With dimensions of 3.5 x 2.1 x 0.9 inches (89 x 55 x 23 millimeters), the Pentax A10 is the perfect size camera for absently flipping around in your hand when you're waiting to take pictures. Thanks to the aforementioned Pentax Sliding Lens System, nothing sticks out on the A10 when it's powered down, making it ideal for travel or sliding into a coat pocket and toting around town.
Controls are small but logically placed, and anyone who's ever used a digital camera should have no problem figuring out where everything is. The only odd choice is what Pentax calls the "Shake Reduction preview button." Located on top of the camera and identified with a shaky hand symbol, the button doesn't enable Shake Reduction -- that's done with a setting in the menu system -- it just lets you see what the scene will look like with Shake Reduction on. I accidentally kept pressing it every time I wanted shake reduction -- which is just about all the time -- only to realize that it was already on. Ostensibly the button is to help you in photo composition while saving the battery life by not keeping the function on all the time on the LCD, but I just found it confusing.
The Pentax A10 makes up for its absence of an optical viewfinder with a nice 2.5-inch LCD screen packed with 232,000 pixels. Though images look great in playback, the tradeoff is that scrolling through images is slow going, with the screen taking a half -second to bring up each shot before you can proceed to the next one. If you take a lot of pictures, get used to tapping the left side of the zoom rocker to give you a nine-frame selection.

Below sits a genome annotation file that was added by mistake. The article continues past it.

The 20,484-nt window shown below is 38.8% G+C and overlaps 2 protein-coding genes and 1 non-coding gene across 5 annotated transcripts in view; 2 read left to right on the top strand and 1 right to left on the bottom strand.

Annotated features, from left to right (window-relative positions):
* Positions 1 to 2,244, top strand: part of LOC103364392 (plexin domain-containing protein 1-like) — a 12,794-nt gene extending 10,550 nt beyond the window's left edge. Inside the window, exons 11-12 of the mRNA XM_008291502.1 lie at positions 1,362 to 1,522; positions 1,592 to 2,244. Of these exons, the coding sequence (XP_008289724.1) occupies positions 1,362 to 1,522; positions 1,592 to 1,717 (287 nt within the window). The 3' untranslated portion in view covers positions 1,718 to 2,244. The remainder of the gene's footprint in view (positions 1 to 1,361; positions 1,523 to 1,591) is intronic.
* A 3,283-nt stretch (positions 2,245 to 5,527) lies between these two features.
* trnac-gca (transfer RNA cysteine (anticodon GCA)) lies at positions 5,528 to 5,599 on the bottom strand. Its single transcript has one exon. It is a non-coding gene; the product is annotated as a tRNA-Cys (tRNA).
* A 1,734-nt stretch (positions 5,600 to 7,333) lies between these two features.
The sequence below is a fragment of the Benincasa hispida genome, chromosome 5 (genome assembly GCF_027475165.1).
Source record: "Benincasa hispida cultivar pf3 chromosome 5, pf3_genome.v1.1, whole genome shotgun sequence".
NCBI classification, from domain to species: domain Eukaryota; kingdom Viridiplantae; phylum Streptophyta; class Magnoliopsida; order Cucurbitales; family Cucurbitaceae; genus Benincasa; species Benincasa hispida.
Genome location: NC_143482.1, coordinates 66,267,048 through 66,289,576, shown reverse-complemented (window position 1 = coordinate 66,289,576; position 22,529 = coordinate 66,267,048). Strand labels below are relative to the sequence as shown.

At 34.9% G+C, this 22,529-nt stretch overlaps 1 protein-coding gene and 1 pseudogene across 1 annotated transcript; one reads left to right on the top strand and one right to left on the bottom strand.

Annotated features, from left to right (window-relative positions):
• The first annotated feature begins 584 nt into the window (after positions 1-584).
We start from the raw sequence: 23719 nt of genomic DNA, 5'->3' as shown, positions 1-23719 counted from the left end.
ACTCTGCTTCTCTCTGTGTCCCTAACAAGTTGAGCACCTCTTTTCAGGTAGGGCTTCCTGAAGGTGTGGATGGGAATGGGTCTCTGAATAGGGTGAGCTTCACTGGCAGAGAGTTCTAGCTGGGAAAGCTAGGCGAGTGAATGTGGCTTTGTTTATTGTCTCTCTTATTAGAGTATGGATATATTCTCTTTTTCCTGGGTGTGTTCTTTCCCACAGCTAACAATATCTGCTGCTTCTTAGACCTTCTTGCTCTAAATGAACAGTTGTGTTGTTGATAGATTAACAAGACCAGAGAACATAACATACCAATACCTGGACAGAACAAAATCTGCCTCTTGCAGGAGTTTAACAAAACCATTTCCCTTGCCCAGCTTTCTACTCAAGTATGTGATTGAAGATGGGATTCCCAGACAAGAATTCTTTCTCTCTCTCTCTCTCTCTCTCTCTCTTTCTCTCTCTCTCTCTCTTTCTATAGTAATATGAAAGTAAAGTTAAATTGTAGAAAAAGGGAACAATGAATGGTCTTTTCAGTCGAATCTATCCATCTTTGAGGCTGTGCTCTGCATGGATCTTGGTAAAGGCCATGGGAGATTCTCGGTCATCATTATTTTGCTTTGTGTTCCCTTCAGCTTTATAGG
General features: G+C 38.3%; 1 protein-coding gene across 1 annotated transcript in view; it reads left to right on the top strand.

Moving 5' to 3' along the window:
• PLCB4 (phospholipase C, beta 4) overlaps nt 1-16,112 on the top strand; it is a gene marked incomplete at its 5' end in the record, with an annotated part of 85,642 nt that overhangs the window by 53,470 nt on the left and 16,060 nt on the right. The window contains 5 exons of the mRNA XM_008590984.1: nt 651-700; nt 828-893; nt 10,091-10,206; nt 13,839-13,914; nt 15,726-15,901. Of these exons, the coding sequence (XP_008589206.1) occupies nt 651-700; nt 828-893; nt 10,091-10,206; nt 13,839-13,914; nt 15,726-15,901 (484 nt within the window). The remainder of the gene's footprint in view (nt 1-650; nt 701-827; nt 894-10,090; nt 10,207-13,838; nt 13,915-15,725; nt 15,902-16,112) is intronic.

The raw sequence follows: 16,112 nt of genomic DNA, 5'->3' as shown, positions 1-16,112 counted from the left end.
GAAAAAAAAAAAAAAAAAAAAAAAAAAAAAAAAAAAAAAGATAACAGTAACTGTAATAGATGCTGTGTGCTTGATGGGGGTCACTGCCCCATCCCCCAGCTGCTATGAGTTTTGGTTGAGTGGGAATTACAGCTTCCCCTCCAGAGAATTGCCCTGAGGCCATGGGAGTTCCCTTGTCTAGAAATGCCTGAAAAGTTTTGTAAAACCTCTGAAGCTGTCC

One nice touch that's easy to overlook is the Playback Mode Palette which is accessed by hitting the down button in playback. The Playback Mode Palette will give you a selection of 15 options for playing back your images -- such as slideshow, image rotation, and voice memos -- along with basic editing functions such as trimming, color filters, and red-eye compensation. The Palette, like all menus on this camera, superimposes icons and info over the image on the LCD so you can change settings while framing your subject.
Sluggish Performer. The Pentax A10 is one of the slowest cameras I've tested recently, taking nearly five seconds to power on and two seconds to shut down. Shutter lag was also noticeable, with the camera averaging 1.36 seconds -- according to our tests -- to take a picture with the lens set at the widest angle, and 1.64 seconds when fully zoomed in. Things improved when the camera was prefocused but it is still relatively slow, taking 0.30-second to capture an image.
The Pentax A10 was also very slow shot to shot, taking 2.8 seconds per capture in the Single Shot Mode. There was a marginal increase in speed in the Continuous mode with the camera averaging 2.1 seconds per shot, according to our tests. All in all, this camera was disappointingly slow. I took it to a friend's outdoor wedding, and the camera struggled to keep up with the dancing during the reception. The Sports mode -- which uses a higher shutter speed -- was not much help either, mostly because it features a strange tracking autofocus function that is designed to automatically move the focusing target to lock in a moving subject. In my experience though, it just bounced all over the screen and refused to lock in on the bride and groom as they danced.Hit or Miss Quality.